Despite officially opening late in 2016, it’s taken a while for business, which is to say testing, to pick up. But now, companies like Kongsberg Seatex, Marintek, Maritime Robotics, and Rolls-Royce Marine are all on-site to start putting their robotic and self-driving technologies to the open water.
Thus far, the fjord has seen tests for a variety of purposes, including navigation, collision avoidance systems, operational safety, and risk management projects. And as these tests continue, we may be drawing nearer and nearer to a human-less shipping industry, as large boats find their way across the ocean without the need for a crew. Perhaps this could even mean the automation of the fishing industry, or a whole host of other sea-based activities.
“As far as we know, there are no such test sites of this kind in the world so the Norwegian Coastal Authorities are taking the lead in a changing maritime world,” Kongsberg Seatex President Gard Ueland said last year upon the site’s opening, reports Engadget. “We will also see technology that has the potential to enable fully autonomous cargo vessels. Much of this will come from Trondheim, thanks to the unmatched maritime expertise here and our autonomous vehicles test bed.”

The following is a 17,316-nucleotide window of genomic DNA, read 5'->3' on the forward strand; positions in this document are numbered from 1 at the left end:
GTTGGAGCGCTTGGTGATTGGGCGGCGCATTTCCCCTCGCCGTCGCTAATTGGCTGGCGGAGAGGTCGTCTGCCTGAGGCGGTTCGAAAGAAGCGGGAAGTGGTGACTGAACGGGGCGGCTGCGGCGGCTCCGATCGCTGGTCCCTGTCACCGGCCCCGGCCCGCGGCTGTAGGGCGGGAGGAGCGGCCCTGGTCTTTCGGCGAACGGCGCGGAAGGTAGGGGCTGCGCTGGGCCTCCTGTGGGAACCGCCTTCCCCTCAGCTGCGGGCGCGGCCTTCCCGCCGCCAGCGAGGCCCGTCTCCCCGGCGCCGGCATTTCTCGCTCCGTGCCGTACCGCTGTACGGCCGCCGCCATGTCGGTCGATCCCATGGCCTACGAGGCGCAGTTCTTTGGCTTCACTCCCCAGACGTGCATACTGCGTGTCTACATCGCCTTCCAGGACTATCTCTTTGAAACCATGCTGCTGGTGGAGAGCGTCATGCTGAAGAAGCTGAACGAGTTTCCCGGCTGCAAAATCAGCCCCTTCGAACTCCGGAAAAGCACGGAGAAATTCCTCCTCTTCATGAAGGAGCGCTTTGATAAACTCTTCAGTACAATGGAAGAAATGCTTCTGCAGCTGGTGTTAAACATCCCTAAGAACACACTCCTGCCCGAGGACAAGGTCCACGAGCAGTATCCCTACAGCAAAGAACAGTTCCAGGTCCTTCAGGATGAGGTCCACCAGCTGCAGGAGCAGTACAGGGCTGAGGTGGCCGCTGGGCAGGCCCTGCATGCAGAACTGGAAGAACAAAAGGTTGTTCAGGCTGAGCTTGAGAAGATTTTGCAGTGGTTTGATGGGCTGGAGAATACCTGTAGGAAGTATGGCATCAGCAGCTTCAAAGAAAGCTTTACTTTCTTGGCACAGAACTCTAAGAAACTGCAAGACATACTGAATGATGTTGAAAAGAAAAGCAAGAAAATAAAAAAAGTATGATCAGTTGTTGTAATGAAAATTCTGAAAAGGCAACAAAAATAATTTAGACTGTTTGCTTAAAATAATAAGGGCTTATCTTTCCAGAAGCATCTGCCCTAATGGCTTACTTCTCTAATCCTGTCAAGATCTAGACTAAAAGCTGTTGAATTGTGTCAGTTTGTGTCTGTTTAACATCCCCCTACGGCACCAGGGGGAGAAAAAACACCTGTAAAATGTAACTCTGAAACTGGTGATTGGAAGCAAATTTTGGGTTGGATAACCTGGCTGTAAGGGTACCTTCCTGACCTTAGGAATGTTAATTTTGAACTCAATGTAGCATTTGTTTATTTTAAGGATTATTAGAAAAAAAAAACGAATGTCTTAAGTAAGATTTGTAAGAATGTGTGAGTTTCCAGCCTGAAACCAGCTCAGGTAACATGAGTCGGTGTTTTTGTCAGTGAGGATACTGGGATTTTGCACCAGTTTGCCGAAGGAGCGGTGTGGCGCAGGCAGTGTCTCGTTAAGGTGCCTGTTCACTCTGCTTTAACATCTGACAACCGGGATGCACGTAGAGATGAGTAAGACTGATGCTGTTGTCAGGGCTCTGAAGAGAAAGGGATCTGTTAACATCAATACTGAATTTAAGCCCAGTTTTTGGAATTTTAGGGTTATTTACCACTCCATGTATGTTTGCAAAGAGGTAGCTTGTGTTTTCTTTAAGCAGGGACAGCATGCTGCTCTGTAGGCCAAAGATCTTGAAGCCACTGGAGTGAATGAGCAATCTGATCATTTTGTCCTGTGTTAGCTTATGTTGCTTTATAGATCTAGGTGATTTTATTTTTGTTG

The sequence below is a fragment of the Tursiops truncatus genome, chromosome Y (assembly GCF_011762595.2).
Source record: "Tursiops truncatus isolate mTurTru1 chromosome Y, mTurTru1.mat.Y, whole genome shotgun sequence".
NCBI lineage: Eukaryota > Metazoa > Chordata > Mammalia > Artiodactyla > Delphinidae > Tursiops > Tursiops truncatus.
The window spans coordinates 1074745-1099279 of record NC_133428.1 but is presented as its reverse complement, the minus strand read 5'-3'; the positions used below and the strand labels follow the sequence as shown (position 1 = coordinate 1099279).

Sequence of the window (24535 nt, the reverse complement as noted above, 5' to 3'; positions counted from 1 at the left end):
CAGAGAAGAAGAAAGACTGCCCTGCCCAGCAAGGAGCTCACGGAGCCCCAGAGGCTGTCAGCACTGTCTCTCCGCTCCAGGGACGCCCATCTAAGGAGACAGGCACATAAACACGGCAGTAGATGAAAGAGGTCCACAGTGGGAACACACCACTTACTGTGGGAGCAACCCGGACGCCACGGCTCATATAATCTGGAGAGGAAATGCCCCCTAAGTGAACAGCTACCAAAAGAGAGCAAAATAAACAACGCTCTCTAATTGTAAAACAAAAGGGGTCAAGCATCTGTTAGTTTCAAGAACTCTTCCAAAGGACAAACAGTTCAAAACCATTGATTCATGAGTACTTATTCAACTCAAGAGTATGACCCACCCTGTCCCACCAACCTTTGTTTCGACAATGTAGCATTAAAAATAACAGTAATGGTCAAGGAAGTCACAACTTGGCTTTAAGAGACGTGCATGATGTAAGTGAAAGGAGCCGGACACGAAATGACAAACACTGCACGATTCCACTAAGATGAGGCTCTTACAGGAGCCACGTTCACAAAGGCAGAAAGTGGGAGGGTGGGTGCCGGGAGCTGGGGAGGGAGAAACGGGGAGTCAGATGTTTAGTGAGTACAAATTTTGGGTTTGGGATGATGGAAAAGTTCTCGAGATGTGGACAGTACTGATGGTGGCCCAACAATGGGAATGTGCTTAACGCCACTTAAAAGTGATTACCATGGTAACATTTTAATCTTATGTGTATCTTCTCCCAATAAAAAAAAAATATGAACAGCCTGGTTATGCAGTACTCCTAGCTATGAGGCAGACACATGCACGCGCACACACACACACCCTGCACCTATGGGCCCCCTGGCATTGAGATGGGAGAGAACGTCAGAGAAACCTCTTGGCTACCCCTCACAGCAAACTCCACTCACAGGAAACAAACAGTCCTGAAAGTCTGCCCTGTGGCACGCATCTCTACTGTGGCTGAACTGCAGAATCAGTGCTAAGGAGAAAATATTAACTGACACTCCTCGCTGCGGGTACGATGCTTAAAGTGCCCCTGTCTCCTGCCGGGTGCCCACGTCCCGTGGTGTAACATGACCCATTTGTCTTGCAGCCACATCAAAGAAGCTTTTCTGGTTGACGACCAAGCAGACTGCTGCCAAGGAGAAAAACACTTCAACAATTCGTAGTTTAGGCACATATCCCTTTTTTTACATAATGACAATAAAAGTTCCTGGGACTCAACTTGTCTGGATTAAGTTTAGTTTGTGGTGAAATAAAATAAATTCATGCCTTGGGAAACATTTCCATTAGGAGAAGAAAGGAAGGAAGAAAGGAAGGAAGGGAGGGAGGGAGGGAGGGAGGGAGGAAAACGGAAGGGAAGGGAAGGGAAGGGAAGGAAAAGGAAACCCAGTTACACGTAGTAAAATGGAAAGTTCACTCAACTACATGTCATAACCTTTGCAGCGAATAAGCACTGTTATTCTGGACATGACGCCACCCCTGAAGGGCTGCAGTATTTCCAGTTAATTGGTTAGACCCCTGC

So get ready friends. Remote-controlled ships may soon no longer be toys that you sail in the park. Rather, they could be the transport that gets us from one country’s coast to another.
- This futuristic autonomous pod hotel drives you around as you sleep
- Shipping crate filled with 3D-printing robots may be the future of construction
- Rolls-Royce sails into 2019 with the successful test of an autonomous ship
- DT Live: Boring Company demo, plant-robot hybrids, and 2018 advances
- Russia goes all-in on buzzwords, builds solar-powered blockchain drone boat